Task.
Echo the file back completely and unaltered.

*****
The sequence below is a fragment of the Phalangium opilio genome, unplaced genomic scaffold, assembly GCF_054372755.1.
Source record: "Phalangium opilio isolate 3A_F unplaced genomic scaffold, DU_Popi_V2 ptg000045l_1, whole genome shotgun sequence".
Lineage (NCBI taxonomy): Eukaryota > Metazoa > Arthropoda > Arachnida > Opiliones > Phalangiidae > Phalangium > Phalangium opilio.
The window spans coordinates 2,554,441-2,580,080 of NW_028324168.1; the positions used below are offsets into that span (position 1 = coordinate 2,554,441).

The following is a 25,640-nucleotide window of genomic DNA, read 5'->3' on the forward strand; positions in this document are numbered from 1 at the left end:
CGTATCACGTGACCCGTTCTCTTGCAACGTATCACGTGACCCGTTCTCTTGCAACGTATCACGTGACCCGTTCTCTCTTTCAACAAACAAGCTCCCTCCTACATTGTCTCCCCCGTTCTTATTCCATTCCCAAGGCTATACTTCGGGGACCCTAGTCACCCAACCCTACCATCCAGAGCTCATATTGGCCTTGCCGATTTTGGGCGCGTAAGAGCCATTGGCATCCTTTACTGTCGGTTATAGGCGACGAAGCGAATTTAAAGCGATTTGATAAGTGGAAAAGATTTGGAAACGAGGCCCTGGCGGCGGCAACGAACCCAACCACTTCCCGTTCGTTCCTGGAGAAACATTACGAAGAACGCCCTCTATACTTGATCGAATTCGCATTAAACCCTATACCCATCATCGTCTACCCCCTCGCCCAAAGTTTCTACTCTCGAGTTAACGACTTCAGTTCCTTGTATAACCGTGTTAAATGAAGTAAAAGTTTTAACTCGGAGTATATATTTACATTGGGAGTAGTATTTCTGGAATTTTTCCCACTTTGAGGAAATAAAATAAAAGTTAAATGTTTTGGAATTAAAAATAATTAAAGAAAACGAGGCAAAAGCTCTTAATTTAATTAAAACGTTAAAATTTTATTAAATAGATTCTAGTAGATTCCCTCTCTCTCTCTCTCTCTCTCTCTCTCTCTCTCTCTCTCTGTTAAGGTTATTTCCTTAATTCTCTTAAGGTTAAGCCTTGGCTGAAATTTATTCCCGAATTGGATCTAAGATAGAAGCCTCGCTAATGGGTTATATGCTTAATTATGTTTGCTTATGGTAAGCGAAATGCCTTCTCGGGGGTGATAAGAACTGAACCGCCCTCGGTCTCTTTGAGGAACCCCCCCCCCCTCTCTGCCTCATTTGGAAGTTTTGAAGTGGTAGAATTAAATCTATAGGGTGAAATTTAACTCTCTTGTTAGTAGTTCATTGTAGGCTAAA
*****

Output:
The sequence below is a fragment of the Phalangium opilio genome, unplaced genomic scaffold, assembly GCF_054372755.1.
Source record: "Phalangium opilio isolate 3A_F unplaced genomic scaffold, DU_Popi_V2 ptg000045l_1, whole genome shotgun sequence".
Lineage (NCBI taxonomy): Eukaryota > Metazoa > Arthropoda > Arachnida > Opiliones > Phalangiidae > Phalangium > Phalangium opilio.
The window spans coordinates 2,554,441-2,580,080 of NW_028324168.1; the positions used below are offsets into that span (position 1 = coordinate 2,554,441).

The following is a 25,640-nucleotide window of genomic DNA, read 5'->3' on the forward strand; positions in this document are numbered from 1 at the left end:
CGTATCACGTGACCCGTTCTCTTGCAACGTATCACGTGACCCGTTCTCTTGCAACGTATCACGTGACCCGTTCTCTCTTTCAACAAACAAGCTCCCTCCTACATTGTCTCCCCCGTTCTTATTCCATTCCCAAGGCTATACTTCGGGGACCCTAGTCACCCAACCCTACCATCCAGAGCTCATATTGGCCTTGCCGATTTTGGGCGCGTAAGAGCCATTGGCATCCTTTACTGTCGGTTATAGGCGACGAAGCGAATTTAAAGCGATTTGATAAGTGGAAAAGATTTGGAAACGAGGCCCTGGCGGCGGCAACGAACCCAACCACTTCCCGTTCGTTCCTGGAGAAACATTACGAAGAACGCCCTCTATACTTGATCGAATTCGCATTAAACCCTATACCCATCATCGTCTACCCCCTCGCCCAAAGTTTCTACTCTCGAGTTAACGACTTCAGTTCCTTGTATAACCGTGTTAAATGAAGTAAAAGTTTTAACTCGGAGTATATATTTACATTGGGAGTAGTATTTCTGGAATTTTTCCCACTTTGAGGAAATAAAATAAAAGTTAAATGTTTTGGAATTAAAAATAATTAAAGAAAACGAGGCAAAAGCTCTTAATTTAATTAAAACGTTAAAATTTTATTAAATAGATTCTAGTAGATTCCCTCTCTCTCTCTCTCTCTCTCTCTCTCTCTCTCTCTCTCTGTTAAGGTTATTTCCTTAATTCTCTTAAGGTTAAGCCTTGGCTGAAATTTATTCCCGAATTGGATCTAAGATAGAAGCCTCGCTAATGGGTTATATGCTTAATTATGTTTGCTTATGGTAAGCGAAATGCCTTCTCGGGGGTGATAAGAACTGAACCGCCCTCGGTCTCTTTGAGGAACCCCCCCCCCCTCTCTGCCTCATTTGGAAGTTTTGAAGTGGTAGAATTAAATCTATAGGGTGAAATTTAACTCTCTTGTTAGTAGTTCATTGTAGGCTAAA